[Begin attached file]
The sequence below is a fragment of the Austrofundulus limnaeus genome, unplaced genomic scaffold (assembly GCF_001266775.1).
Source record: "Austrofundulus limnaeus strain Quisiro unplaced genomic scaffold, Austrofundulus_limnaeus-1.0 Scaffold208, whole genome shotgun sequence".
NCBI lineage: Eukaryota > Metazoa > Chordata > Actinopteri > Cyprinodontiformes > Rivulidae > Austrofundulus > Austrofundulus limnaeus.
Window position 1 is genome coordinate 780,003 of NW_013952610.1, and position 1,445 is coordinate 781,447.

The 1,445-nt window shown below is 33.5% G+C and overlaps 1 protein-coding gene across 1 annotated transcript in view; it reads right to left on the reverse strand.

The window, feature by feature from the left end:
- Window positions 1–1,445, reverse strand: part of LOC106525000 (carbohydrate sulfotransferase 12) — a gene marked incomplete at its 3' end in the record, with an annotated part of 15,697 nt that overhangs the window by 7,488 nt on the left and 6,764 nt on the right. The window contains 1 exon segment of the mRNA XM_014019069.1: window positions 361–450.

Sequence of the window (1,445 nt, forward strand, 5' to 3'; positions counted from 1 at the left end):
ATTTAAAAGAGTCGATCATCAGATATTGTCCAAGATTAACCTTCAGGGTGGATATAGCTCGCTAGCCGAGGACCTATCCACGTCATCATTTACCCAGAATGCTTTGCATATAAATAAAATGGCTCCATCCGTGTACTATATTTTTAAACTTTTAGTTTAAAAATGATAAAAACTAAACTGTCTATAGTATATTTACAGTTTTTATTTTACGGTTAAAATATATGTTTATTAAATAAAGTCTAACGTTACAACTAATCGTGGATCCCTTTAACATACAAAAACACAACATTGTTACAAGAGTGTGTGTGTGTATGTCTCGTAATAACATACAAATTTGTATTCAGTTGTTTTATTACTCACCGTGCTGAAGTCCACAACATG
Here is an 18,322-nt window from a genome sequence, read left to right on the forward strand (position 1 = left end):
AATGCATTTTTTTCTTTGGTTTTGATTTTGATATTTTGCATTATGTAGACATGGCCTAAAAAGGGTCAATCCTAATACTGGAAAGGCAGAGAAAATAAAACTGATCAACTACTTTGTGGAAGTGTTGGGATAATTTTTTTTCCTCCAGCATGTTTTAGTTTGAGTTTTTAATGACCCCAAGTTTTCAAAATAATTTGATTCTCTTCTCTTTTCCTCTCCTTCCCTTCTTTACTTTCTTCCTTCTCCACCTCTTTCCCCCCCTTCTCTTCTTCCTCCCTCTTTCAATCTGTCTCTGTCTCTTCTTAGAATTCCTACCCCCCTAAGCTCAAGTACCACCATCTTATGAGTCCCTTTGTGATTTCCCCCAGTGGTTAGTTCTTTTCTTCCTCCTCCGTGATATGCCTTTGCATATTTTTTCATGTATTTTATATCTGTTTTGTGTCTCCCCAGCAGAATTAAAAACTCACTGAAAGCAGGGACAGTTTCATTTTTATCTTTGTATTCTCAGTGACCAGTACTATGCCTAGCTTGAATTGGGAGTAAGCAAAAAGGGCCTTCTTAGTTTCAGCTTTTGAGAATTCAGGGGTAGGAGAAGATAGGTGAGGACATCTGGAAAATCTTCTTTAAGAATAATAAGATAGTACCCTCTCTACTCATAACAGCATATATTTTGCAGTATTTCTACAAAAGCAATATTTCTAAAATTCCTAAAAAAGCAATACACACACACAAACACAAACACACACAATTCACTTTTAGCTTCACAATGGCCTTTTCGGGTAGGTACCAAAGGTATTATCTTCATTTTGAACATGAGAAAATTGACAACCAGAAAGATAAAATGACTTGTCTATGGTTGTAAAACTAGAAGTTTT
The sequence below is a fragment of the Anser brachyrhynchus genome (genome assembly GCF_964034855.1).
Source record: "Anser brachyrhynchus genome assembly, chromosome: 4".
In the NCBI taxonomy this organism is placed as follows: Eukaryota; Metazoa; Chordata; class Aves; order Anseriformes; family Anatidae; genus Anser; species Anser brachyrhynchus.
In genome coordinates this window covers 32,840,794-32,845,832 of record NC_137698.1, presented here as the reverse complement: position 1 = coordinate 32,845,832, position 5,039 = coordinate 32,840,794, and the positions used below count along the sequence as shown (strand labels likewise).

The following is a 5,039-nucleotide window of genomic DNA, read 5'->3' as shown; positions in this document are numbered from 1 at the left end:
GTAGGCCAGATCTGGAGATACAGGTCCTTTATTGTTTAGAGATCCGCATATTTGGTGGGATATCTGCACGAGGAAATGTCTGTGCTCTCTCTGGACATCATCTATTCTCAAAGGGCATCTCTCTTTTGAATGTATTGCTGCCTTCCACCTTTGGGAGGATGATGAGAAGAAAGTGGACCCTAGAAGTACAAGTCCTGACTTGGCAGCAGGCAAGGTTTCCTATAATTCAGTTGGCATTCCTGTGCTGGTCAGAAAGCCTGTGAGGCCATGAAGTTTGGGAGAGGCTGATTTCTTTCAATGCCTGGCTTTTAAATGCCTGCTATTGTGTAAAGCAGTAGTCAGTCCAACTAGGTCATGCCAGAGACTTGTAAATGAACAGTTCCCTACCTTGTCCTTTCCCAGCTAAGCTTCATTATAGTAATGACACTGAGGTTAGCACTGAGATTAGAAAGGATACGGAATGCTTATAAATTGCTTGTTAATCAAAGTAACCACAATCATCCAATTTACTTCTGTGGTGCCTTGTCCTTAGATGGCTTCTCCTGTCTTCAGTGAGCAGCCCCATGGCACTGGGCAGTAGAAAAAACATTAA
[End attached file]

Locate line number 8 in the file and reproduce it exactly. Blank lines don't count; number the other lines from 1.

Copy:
Sequence of the window (1,445 nt, forward strand, 5' to 3'; positions counted from 1 at the left end):